Mr. Greenaway—again using his own polished word—testified about the way the Law Society puts a “spin” on things. He testified that the spin that the Law Society puts on critical lawyers who think independently is to label them “ungovernable”. He elaborated on what those who appointed you see as the good character memes you should apply in judging me. He is a perfect practitioner of the trifecta for dealing with critical lawyers who refuse to fit into the cookie-cutter mold: identify, prosecute and exclude.

 

King And Mandela Have Poor Character

Greenaway’s evidence was that Martin Luther King and Nelson Mandela would not attain a Law Society good character ruling because they broke the law. He testified that Mahatma Gandhi would also fail a Law Society good character test because he broke the law. He said that Rosa Parks would not have been accepted as having good character by the Law Society because she broke the law in Montgomery, Alabama by sitting at the front of a bus when the law required persons of colour to sit at the back. Her blatant disobedience sparked a mass movement that swept the southern United States in the 1950s, revolutionizing civil rights laws. But forget that in evaluating her character. After all, she did break the law.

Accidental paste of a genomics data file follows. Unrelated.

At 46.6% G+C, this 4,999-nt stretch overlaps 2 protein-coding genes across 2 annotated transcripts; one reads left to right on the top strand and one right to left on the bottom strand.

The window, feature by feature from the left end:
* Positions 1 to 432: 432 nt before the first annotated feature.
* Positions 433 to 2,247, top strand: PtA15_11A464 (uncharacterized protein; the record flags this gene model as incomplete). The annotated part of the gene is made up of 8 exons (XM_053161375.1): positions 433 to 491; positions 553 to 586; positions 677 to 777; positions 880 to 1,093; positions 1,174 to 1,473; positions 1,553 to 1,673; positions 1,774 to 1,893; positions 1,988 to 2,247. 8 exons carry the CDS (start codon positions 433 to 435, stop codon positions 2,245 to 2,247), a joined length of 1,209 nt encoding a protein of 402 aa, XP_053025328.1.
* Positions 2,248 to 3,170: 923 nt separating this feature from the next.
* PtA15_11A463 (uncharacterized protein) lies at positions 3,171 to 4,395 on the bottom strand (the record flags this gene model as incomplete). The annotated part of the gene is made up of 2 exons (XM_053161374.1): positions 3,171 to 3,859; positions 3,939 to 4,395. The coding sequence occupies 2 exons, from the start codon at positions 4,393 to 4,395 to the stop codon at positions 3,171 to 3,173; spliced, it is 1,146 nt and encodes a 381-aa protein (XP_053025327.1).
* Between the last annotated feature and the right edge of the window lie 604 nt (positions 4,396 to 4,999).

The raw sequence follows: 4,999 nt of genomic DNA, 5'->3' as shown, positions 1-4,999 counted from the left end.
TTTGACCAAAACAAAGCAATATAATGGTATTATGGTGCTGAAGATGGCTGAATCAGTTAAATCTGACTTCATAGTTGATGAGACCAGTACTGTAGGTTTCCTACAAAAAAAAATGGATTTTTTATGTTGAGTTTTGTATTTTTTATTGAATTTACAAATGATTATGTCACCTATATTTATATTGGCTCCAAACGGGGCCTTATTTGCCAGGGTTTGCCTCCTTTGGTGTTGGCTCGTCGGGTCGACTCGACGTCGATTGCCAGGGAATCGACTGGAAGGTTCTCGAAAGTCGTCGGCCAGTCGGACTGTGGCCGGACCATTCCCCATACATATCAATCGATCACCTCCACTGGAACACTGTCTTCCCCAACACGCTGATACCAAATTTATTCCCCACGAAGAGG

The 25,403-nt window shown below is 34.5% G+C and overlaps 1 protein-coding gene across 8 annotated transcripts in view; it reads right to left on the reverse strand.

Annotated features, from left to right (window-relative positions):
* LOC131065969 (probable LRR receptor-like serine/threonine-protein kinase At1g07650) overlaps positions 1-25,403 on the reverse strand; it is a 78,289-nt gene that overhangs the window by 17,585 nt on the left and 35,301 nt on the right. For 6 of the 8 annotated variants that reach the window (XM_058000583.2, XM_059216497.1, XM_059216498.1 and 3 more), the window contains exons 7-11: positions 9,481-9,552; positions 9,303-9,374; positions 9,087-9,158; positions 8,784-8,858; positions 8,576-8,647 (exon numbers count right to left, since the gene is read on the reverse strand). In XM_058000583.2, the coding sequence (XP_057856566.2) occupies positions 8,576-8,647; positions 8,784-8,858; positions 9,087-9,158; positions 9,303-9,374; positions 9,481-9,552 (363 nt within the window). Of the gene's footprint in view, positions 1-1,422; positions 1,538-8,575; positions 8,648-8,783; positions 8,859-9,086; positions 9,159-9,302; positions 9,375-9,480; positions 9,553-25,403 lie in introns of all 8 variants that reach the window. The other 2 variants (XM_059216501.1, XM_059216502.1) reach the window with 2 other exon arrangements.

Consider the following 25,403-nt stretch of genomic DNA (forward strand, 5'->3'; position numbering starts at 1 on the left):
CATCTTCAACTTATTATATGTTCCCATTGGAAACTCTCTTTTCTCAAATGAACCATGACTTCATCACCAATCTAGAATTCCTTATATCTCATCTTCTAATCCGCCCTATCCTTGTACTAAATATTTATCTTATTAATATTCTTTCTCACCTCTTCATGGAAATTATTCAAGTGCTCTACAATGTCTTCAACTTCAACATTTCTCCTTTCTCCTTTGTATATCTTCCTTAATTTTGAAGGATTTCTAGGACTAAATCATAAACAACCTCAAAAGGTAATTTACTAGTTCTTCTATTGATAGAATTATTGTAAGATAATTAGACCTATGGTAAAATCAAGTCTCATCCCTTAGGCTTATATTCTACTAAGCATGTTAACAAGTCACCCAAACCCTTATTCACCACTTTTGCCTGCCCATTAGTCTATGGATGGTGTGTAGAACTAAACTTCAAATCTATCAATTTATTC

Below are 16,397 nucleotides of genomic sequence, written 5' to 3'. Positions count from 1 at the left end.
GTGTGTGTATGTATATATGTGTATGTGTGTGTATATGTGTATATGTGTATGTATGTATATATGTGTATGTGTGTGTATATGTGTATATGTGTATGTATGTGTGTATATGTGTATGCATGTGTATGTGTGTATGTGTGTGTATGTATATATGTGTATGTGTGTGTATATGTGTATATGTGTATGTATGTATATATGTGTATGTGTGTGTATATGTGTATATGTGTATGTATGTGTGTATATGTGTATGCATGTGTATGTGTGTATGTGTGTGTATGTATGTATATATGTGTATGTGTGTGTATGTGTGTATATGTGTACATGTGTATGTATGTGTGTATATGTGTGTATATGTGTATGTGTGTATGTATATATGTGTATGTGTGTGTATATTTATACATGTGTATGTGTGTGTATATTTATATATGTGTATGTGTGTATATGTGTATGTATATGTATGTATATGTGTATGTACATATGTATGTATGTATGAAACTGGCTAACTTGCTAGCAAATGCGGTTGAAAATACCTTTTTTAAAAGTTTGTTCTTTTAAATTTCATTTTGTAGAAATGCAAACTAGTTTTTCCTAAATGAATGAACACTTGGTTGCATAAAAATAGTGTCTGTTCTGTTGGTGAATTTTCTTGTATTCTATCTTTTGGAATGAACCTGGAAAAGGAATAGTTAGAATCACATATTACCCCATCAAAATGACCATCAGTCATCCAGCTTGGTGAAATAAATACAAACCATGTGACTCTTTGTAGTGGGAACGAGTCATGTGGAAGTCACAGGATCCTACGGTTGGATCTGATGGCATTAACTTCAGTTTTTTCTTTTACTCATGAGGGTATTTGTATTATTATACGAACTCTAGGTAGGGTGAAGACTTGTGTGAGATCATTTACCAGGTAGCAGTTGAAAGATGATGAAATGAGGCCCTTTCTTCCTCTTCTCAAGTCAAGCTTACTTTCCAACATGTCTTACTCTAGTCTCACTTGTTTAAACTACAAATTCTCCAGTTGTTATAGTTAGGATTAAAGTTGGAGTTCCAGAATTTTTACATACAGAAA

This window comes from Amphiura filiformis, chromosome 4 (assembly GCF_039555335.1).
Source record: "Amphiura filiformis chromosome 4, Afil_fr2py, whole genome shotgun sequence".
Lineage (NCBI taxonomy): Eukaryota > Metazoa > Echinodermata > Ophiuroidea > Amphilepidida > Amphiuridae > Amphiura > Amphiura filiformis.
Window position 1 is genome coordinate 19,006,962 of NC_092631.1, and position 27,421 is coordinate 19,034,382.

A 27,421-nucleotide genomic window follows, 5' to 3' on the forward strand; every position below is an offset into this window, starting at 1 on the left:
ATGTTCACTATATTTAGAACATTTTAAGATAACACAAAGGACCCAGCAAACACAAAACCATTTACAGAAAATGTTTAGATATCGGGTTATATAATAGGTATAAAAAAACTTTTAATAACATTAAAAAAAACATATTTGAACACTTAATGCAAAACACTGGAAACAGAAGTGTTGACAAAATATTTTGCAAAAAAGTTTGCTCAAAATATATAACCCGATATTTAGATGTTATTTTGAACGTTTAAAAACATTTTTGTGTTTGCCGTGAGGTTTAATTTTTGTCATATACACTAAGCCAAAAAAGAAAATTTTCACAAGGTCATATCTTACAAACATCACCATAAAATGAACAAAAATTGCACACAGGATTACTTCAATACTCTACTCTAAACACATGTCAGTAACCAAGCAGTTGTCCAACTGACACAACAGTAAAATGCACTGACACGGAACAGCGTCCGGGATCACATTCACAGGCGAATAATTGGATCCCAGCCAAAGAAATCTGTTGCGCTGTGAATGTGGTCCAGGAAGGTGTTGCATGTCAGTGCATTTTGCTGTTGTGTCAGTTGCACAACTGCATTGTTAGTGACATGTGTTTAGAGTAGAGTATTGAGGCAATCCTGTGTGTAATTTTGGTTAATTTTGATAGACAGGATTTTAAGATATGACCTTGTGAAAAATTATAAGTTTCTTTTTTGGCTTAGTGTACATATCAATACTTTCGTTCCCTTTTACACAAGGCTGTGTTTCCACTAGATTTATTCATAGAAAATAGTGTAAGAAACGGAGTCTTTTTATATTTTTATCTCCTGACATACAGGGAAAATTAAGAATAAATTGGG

The Law Society is a protection racket. The Law Society has an obsessive-compulsive preoccupation with rule-obedience. The Law Society is unable to tear itself away from its blinkered tunnel vision. I accuse the Law Society of reducing to frozen, ideological, formulaic perceptions what amount to complex moral dilemmas. I accuse the Law Society of intimidating lawyers who are visibly critical of it in public and who dare expose its raw nerves—precisely the moral courage that an honourable advocate must evince. I accuse the Law Society Palladium of targeting me because I have been a visible critic of the Law Society through multiple means including through court cases representing marginalized constituencies—publicly reported in Toronto newspapers and other media over the years.